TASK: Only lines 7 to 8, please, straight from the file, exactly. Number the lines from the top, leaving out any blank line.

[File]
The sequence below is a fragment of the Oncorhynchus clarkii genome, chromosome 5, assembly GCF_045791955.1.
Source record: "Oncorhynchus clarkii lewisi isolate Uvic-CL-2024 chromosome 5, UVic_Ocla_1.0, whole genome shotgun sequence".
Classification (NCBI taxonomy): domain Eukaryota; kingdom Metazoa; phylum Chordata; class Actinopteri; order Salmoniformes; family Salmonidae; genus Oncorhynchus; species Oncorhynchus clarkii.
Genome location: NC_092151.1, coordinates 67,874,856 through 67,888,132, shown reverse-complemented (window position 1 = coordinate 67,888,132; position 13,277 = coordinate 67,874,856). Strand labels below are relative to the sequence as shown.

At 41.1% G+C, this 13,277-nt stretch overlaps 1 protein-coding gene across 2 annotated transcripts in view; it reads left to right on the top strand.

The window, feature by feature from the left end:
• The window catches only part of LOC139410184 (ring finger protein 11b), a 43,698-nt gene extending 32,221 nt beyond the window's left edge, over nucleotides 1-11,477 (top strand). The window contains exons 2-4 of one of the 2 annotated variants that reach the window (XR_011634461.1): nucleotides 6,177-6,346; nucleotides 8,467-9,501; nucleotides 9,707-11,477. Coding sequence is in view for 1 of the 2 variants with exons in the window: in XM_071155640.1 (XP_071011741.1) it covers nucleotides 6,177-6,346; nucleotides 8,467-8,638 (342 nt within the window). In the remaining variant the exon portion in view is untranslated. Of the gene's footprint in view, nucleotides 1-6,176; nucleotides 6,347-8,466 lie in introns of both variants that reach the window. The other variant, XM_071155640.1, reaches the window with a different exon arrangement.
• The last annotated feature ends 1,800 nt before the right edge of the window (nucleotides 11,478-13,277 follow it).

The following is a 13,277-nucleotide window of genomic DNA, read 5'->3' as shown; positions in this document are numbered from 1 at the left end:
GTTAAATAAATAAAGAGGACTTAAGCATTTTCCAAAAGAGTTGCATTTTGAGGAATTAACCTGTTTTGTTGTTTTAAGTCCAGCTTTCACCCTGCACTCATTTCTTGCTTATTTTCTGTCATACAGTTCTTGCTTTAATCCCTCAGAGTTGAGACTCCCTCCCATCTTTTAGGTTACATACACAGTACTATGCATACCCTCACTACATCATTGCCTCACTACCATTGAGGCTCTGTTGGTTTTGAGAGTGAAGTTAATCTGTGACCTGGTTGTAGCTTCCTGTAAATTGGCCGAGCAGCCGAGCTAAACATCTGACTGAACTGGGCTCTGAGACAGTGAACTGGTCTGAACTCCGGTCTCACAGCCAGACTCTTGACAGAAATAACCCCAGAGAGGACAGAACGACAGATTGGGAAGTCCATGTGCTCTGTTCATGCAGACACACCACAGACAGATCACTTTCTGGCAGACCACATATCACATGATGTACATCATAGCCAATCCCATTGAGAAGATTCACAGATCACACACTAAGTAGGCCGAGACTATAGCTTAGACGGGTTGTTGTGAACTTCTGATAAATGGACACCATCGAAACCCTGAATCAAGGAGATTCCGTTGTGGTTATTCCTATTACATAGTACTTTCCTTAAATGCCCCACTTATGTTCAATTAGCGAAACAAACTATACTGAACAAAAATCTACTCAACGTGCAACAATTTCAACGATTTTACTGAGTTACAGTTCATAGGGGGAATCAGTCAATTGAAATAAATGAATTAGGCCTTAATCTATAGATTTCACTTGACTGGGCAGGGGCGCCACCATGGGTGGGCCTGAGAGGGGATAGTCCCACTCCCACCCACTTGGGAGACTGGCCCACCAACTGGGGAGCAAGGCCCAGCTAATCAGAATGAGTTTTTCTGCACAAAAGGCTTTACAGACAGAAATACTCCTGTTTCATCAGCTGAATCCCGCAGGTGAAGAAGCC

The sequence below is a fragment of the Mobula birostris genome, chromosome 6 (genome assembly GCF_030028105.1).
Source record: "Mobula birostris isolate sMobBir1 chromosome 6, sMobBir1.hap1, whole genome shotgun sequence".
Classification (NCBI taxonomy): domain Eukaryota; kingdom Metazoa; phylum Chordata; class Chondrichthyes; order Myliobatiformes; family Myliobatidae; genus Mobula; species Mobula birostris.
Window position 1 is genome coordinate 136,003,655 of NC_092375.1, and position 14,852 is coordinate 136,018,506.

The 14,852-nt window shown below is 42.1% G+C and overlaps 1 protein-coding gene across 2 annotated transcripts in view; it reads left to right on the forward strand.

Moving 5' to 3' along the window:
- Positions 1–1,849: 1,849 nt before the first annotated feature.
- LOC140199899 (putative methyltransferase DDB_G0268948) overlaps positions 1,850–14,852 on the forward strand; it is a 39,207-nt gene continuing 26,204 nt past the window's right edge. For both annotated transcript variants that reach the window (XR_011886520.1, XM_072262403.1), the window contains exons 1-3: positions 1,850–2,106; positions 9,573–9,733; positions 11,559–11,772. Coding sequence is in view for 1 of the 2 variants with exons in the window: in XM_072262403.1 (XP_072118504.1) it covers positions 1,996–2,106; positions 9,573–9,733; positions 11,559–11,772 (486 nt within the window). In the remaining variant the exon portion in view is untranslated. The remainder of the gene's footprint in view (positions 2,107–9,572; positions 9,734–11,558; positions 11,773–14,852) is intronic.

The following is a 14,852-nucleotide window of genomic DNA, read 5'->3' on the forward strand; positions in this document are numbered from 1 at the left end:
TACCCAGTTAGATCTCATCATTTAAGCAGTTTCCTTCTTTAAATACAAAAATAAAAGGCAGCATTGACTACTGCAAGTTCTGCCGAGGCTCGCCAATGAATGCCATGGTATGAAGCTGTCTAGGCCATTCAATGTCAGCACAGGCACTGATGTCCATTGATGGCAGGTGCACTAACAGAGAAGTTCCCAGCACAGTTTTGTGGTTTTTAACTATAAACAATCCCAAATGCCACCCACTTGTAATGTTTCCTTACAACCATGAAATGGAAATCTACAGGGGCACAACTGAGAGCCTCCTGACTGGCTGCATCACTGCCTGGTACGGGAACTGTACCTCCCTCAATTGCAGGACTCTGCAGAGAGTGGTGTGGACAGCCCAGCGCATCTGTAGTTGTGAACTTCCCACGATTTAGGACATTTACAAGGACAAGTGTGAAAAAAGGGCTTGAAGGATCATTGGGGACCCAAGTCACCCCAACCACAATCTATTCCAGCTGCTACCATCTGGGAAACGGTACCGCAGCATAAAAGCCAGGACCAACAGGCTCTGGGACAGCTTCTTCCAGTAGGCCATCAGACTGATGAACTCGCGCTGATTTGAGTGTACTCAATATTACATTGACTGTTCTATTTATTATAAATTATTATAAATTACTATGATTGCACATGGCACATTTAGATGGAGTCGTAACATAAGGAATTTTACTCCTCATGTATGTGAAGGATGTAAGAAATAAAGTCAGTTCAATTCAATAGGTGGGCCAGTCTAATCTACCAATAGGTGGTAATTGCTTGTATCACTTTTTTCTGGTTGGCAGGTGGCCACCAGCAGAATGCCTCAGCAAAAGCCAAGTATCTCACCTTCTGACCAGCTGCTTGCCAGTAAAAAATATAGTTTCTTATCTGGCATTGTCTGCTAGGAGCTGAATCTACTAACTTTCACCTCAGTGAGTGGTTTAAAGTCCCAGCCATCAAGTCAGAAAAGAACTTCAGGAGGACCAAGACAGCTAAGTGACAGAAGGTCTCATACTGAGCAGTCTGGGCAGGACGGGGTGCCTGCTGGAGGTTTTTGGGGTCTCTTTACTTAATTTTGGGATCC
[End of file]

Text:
• The window catches only part of LOC139410184 (ring finger protein 11b), a 43,698-nt gene extending 32,221 nt beyond the window's left edge, over nucleotides 1-11,477 (top strand). The window contains exons 2-4 of one of the 2 annotated variants that reach the window (XR_011634461.1): nucleotides 6,177-6,346; nucleotides 8,467-9,501; nucleotides 9,707-11,477. Coding sequence is in view for 1 of the 2 variants with exons in the window: in XM_071155640.1 (XP_071011741.1) it covers nucleotides 6,177-6,346; nucleotides 8,467-8,638 (342 nt within the window). In the remaining variant the exon portion in view is untranslated. Of the gene's footprint in view, nucleotides 1-6,176; nucleotides 6,347-8,466 lie in introns of both variants that reach the window. The other variant, XM_071155640.1, reaches the window with a different exon arrangement.
• The last annotated feature ends 1,800 nt before the right edge of the window (nucleotides 11,478-13,277 follow it).